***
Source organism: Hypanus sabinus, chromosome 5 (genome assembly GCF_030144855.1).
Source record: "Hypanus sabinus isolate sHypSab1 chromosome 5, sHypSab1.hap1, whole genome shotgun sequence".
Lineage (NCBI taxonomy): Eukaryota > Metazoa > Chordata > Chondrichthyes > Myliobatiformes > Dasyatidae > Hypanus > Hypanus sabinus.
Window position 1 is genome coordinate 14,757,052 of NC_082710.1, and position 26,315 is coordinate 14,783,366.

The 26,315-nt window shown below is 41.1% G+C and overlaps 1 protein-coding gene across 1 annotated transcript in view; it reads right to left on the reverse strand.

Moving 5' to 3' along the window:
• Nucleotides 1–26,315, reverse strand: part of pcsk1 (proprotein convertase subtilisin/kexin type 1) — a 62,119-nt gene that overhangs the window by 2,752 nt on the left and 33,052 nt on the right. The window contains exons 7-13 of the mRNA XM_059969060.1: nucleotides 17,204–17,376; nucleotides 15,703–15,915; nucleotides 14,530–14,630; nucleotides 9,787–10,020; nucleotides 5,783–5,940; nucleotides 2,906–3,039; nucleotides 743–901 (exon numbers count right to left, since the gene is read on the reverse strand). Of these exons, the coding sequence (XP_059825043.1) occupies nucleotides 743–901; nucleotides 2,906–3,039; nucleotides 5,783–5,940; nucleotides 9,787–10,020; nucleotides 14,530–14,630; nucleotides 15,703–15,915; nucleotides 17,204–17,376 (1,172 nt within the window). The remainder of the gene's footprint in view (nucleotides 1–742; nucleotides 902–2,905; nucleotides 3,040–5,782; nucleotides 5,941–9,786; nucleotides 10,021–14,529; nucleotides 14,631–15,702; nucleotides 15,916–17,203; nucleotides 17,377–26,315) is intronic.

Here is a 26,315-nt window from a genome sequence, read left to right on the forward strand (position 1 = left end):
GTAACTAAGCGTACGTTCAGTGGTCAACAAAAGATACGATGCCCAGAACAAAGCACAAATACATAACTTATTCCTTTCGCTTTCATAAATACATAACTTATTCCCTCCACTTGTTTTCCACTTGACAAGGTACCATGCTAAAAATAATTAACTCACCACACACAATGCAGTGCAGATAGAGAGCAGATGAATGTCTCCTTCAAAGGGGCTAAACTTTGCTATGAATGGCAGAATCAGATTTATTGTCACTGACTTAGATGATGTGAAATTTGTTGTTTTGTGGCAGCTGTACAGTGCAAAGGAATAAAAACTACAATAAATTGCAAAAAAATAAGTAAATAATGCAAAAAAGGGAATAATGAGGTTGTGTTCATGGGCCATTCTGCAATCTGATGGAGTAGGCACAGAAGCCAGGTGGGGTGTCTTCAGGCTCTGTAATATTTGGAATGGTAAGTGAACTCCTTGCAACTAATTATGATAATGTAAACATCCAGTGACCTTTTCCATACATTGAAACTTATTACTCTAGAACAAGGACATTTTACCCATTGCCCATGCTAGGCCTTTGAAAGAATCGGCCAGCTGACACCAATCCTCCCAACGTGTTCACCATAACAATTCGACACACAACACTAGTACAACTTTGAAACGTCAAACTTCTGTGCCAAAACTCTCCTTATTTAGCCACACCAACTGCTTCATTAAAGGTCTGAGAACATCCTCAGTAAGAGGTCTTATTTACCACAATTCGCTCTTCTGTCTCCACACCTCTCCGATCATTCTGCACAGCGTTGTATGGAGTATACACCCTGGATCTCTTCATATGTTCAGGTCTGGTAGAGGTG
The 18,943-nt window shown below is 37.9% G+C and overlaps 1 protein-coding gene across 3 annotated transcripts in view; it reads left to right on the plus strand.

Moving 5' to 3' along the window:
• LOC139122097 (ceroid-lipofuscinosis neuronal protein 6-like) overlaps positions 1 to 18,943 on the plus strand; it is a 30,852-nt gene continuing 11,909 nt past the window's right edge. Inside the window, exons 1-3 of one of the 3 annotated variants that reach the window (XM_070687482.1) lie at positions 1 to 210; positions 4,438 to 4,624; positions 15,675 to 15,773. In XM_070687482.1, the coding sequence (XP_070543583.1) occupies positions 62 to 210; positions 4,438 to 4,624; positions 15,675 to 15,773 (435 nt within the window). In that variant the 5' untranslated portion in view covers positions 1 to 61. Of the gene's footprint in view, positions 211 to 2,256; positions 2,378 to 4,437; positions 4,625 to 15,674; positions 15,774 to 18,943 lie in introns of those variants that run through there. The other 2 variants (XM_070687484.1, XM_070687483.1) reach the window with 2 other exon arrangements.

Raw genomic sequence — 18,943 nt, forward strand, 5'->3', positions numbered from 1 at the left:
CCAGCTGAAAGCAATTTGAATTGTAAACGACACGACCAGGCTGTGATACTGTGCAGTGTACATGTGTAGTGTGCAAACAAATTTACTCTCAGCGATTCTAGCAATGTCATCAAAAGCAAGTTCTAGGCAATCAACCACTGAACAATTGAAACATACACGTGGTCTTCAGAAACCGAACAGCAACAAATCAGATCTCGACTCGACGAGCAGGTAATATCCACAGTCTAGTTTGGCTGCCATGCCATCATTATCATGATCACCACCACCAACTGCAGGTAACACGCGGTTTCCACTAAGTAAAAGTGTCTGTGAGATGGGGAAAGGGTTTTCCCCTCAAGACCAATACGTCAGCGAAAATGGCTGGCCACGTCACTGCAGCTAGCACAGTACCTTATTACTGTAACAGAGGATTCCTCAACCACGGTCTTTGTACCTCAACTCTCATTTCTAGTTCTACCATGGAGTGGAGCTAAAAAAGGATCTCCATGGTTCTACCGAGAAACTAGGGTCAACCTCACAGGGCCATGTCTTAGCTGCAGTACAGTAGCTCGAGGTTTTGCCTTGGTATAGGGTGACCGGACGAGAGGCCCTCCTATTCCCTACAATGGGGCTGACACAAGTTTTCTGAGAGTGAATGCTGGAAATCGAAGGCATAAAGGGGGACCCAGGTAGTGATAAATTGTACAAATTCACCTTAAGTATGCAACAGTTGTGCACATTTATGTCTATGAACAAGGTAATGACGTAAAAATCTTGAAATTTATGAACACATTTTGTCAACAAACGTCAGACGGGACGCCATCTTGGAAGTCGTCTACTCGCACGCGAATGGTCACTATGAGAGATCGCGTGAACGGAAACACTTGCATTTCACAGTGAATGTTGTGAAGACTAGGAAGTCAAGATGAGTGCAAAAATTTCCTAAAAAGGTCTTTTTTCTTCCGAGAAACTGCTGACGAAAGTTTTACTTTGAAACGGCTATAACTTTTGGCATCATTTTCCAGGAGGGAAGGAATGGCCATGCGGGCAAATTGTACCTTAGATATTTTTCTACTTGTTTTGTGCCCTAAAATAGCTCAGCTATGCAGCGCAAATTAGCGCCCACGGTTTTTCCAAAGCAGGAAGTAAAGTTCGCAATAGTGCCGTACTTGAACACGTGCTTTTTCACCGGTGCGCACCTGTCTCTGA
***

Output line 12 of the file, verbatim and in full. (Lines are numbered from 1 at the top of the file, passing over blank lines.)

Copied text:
• LOC139122097 (ceroid-lipofuscinosis neuronal protein 6-like) overlaps positions 1 to 18,943 on the plus strand; it is a 30,852-nt gene continuing 11,909 nt past the window's right edge. Inside the window, exons 1-3 of one of the 3 annotated variants that reach the window (XM_070687482.1) lie at positions 1 to 210; positions 4,438 to 4,624; positions 15,675 to 15,773. In XM_070687482.1, the coding sequence (XP_070543583.1) occupies positions 62 to 210; positions 4,438 to 4,624; positions 15,675 to 15,773 (435 nt within the window). In that variant the 5' untranslated portion in view covers positions 1 to 61. Of the gene's footprint in view, positions 211 to 2,256; positions 2,378 to 4,437; positions 4,625 to 15,674; positions 15,774 to 18,943 lie in introns of those variants that run through there. The other 2 variants (XM_070687484.1, XM_070687483.1) reach the window with 2 other exon arrangements.